Home » Dean Wesley Smith, The Business of Writing, Writing Advice » Year End Summary of Writing in Public: Year One

Year End Summary of Writing in Public: Year One

3 August 2014

From Dean Wesley Smith:

I did (not counting comments on web sites) 1,281,675 original words in the last twelve months.

745,175 words of that was original fiction.

51,700 words of that was nonfiction. (So just under 800,000 words of fiction and nonfiction combined. More than I thought, actually.)

That ended up being twelve novels and over thirty short stories and three nonfiction books. All the novels are in the general 40,000 to 55,000 word range. The short stories make up the rest of the fiction word count.

. . . .

I tend to write fiction about 2 to 3 hours per day. I work seven days per week. I write fiction last thing every day. With workshops, being CFO of WMG Publishing, and other projects, I tend to work about 50 hours at least per week away from fiction writing.

In July I averaged about 2 hours of writing per day, about 60 hours of fiction writing for the entire month. That produced about 60,000 words of fiction, which is about my average of 1,000 words per hour.

So those of you with day jobs out there, realize and watch that I also function in my life as if I have a day job that takes about 50 hours of my time per week. Day jobs are not an excuse to not write. (How’s that for blunt? (grin))

Link to the rest at Dean Wesley Smith and thanks to Alex for the tip.

Here’s a link to Dean Wesley Smith’s books

Dean Wesley Smith, The Business of Writing, Writing Advice

21 Comments to “Year End Summary of Writing in Public: Year One”

  1. 40,000 counts as a novel?

    Does this mean I can stop calling my 37K romance a novella? Wooo, extra novel for the year!!

    • Conventionally:

      < 7,500 words = short story
      7,500 – 17,500 = novelette
      17,500 – 40,000 = novella
      40,000+ = novel

      🙂

      ETA: Most readers don’t know what a novelette is, and many don’t know what a novella is. FWIW

      • “ETA: Most readers don’t know what a novelette is, and many don’t know what a novella is. FWIW”

        True. Which is why I quit calling my 35K-40K books novellas or short novels. I just price them lower than my 50K+ books.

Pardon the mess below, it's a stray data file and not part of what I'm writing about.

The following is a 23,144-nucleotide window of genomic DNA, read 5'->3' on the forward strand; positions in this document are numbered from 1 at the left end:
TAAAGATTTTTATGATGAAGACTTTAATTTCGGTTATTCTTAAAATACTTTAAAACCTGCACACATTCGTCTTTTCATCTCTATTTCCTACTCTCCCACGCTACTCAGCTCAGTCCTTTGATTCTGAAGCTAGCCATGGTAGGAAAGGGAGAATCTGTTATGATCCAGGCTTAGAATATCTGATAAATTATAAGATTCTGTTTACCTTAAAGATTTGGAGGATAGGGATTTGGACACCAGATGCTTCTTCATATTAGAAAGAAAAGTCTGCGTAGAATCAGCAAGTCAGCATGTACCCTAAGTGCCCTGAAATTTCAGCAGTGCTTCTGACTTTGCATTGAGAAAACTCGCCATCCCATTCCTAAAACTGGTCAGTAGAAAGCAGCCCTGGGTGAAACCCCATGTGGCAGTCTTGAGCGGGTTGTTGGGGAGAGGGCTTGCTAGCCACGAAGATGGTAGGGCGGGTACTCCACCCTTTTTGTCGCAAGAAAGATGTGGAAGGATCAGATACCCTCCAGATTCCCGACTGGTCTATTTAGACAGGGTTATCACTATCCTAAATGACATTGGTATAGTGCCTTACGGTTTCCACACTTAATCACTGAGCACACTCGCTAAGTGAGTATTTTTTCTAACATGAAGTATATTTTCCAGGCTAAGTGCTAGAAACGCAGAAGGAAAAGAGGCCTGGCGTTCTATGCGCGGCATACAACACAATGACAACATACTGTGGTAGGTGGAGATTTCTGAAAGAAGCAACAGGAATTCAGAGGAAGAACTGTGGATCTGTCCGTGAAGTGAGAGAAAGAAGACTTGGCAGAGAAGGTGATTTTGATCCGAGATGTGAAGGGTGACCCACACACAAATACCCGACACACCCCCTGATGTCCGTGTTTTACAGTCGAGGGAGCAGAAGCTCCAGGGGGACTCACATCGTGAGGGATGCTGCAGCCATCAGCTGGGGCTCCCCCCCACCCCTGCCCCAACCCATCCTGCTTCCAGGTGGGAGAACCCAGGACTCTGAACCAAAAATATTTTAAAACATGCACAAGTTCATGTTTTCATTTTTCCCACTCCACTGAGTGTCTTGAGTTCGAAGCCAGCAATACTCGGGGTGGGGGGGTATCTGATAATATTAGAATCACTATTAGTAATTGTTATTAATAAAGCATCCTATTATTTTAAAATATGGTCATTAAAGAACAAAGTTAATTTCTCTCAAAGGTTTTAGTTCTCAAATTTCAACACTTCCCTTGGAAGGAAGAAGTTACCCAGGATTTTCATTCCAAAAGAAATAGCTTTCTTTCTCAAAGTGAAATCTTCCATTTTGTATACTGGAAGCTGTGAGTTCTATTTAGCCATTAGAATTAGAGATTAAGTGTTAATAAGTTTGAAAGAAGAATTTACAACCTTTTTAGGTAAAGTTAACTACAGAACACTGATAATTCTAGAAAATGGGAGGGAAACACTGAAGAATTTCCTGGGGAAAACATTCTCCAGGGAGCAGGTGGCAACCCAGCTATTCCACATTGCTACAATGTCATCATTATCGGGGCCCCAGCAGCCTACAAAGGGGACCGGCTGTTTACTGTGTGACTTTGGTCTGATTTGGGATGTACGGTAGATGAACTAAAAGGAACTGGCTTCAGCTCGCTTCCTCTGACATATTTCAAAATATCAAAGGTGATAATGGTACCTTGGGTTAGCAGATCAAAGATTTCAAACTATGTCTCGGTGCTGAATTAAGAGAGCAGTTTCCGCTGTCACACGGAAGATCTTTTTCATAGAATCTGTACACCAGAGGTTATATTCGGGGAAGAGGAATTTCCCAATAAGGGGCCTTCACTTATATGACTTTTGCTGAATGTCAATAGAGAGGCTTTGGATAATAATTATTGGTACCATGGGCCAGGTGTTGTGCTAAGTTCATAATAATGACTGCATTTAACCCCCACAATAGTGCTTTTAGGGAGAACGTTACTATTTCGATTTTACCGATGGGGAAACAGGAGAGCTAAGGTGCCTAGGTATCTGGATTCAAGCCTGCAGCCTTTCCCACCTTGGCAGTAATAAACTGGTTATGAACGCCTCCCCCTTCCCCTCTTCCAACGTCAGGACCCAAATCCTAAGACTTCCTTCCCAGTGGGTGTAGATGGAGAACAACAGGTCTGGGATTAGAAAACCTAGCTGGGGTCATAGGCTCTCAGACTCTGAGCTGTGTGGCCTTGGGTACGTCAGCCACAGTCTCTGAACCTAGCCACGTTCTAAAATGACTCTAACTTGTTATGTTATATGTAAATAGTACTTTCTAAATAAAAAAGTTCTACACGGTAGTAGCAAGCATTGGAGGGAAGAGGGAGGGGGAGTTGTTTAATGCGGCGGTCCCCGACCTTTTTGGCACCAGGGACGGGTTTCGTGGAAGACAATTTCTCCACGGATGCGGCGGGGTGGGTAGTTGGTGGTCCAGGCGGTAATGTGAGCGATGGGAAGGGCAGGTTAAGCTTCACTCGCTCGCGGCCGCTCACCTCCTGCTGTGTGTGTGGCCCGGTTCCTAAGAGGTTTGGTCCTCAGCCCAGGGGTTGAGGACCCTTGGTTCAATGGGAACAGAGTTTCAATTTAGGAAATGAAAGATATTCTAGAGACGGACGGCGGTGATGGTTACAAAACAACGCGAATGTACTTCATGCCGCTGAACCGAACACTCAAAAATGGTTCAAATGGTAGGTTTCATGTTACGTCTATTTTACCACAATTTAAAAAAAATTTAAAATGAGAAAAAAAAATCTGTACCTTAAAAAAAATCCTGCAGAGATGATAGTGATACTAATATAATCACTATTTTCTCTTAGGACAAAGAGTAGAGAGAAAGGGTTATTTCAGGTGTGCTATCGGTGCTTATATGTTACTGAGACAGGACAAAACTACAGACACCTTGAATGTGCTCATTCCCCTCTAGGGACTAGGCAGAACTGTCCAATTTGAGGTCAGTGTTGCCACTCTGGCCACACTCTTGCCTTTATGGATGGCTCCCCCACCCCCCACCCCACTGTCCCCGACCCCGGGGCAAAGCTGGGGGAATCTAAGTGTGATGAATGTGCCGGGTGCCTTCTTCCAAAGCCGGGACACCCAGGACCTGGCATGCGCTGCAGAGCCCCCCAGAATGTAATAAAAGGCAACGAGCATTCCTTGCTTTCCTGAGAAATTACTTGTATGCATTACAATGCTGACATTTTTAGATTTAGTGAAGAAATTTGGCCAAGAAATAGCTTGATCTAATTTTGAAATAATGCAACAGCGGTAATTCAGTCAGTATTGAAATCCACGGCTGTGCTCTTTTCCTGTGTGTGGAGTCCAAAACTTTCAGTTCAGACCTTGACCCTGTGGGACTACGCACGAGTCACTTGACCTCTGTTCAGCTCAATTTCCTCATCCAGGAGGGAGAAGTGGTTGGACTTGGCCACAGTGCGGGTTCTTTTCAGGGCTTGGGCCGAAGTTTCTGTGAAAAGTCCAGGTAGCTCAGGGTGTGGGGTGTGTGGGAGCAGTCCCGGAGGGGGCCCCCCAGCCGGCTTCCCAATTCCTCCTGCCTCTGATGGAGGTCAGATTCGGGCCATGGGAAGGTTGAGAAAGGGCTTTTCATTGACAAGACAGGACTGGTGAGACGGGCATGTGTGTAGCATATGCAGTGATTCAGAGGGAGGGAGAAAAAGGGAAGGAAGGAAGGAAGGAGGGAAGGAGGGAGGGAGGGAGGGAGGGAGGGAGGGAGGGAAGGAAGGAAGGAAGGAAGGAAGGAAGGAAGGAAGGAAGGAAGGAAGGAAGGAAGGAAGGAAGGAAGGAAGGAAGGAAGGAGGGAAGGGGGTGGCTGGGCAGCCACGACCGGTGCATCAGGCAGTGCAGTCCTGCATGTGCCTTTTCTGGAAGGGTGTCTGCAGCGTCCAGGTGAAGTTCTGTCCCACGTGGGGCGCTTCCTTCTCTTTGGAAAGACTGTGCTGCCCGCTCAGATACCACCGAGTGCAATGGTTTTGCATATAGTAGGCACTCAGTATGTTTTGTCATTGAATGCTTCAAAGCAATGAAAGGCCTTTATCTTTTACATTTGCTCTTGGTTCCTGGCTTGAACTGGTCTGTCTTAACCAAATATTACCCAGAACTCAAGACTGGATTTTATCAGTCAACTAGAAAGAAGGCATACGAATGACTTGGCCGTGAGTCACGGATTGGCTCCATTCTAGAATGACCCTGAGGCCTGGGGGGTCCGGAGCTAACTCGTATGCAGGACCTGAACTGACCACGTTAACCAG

It’s funny though that some readers will comment that a book is too short at 40K, no matter how low the price. Some people think anything under 100K is too short for a novel.

        Oh, well. You can’t please everybody.

        One thing Dean has proven is that you can get a lot of work done if you really try. Although, I don’t think I could ever write as fast as he does.

        • Ashe Elton Parker

          I can get about 1500 words average per hour writing, sometimes less, sometimes more. I’m a touch-typist, working the traditional querty-version keyboard as opposed to the Dvorak version, which I’m told can increase typing speed with practice. I’m pretty pleased with my typing speed; it’s almost as fast as I think.

          If I recall correctly, DWS is uses 2-3 fingers of each hand–a kind of hunt-and-peck typist, so I find his 1k words an hour impressive, because that style of typing slows me down.

      • Conventionally:

        < 7,500 words = short story
        7,500 – 17,500 = novelette
        17,500 – 40,000 = novella
        40,000+ = novel
        🙂

        J.M — would you tell me how many words in a page? Some editors tell me 250, others say 300 and a couple tell me 340 (I don't know why).

        I like to count my output by the 'correct' standard if any. Would you please tell me which one you guys use?

        • Depends completely on the size of printed font and line spacing. If you grab 5 paperbacks off of your shelves, you’ll probably be able to tell a difference.

          What to use depends on each book. You want to reduce the amount of white space at the ends of chapters, avoid breaking short paragraphs across pages, things like that. There probably isn’t a “perfect” answer for all books.

        • For a manuscript page (not a book page, which can vary tremendously), it’s 250 words per page.

        • 250 words per page is the traditional count used to estimate manuscript length, back before word processors existed, much less had automatic wordcount features. I remember someone who works as a freelance copyeditor for the big NY publishers saying a couple of years ago that they still use that count to determine her pay for each manuscript, but that because of changes in fonts (10-pitch Courier no longer being standard) she has to work a lot faster to make the same amount of money per month. (Which probably goes pretty far to explain why so many BPH books have obvious typos and other glitches in them now, when it was rare back in the day, but that’s a different issue.)